Monthly Archives: January 2015

THE GOOD MOTHER

We mustn’t talk too loudly, because Dolly’s asleep in her cot over there. She’s teething, and I’ve only just managed to get her off.

They said I shouldn’t have a baby. They that said if I did it would be taken away by social services because I’m mental. At least that’s what the neighbours said. The official people just said that it would be too hard for me to cope, and I wouldn’t understand what to do.

They think I’m stupid.

I know they were trying to be nice, but it’s not fair to say I couldn’t look after a baby. I mean it’s natural, isn’t it, having babies. Anyone can learn to feed a baby, and change its nappy and keep it warm and safe.

I take her out every day in the buggy, because grandma said babies need fresh air. I never leave her behind in the supermarket like they thought I would. I talk to her and play with her, and she’s learning really fast. I bath her and always make sure her clothes are clean and dry. She’s never had a day’s illness because I look after her so well. I love her more than anything, and she’s easy to love anyway, because she’s so pretty and good, and she hardly ever cries.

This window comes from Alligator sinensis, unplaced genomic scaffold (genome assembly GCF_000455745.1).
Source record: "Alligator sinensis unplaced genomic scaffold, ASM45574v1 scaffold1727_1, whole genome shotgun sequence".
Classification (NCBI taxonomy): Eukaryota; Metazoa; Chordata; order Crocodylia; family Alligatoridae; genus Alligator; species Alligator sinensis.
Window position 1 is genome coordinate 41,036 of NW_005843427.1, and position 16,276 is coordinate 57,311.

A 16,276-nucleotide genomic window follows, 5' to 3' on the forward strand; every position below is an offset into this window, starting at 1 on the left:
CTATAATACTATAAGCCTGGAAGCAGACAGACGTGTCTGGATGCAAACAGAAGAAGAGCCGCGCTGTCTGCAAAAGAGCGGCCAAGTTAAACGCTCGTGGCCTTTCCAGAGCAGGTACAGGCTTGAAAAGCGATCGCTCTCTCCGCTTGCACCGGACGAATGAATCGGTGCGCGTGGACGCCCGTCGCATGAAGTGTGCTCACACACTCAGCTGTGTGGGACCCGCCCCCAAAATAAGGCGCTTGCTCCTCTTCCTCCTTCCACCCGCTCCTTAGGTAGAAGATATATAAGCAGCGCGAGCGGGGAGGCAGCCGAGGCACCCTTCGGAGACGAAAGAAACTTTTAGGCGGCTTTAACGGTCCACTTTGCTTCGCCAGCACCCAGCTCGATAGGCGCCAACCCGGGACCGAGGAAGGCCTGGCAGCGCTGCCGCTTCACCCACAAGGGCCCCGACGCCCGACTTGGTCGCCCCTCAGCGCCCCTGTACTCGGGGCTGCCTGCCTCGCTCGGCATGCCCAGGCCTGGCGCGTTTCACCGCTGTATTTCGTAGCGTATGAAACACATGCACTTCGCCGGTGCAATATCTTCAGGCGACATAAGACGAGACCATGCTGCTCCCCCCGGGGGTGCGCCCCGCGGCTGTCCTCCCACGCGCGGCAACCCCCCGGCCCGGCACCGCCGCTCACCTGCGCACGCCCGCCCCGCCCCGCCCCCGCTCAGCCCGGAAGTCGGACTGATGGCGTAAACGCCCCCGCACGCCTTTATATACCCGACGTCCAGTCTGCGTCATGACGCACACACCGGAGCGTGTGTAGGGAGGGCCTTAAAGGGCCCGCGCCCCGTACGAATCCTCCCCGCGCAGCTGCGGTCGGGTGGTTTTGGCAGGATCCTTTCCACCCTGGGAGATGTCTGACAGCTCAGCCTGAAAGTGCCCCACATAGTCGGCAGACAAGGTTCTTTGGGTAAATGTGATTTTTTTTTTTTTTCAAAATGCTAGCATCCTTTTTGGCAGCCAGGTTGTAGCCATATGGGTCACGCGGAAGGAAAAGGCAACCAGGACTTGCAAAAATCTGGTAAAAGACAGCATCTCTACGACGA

And love is what really matters, isn’t it? Just because I’ve got what they call special educational needs, it doesn’t mean I don’t know how to love people, especially my own child. Loving is easier than learning.

Anyway, I proved them wrong. They never even check up on her, because I’m doing such a good job. They said so.

I called her Dolly after my grandma, because she was clever and kind and she always said nice things to me, and I want my little girl to be like her when she grows up.

I wouldn’t want her to be like me, because people make fun of me and I don’t think they like me very much. I don’t know why, because I’m always polite and friendly, like the teachers taught me to be.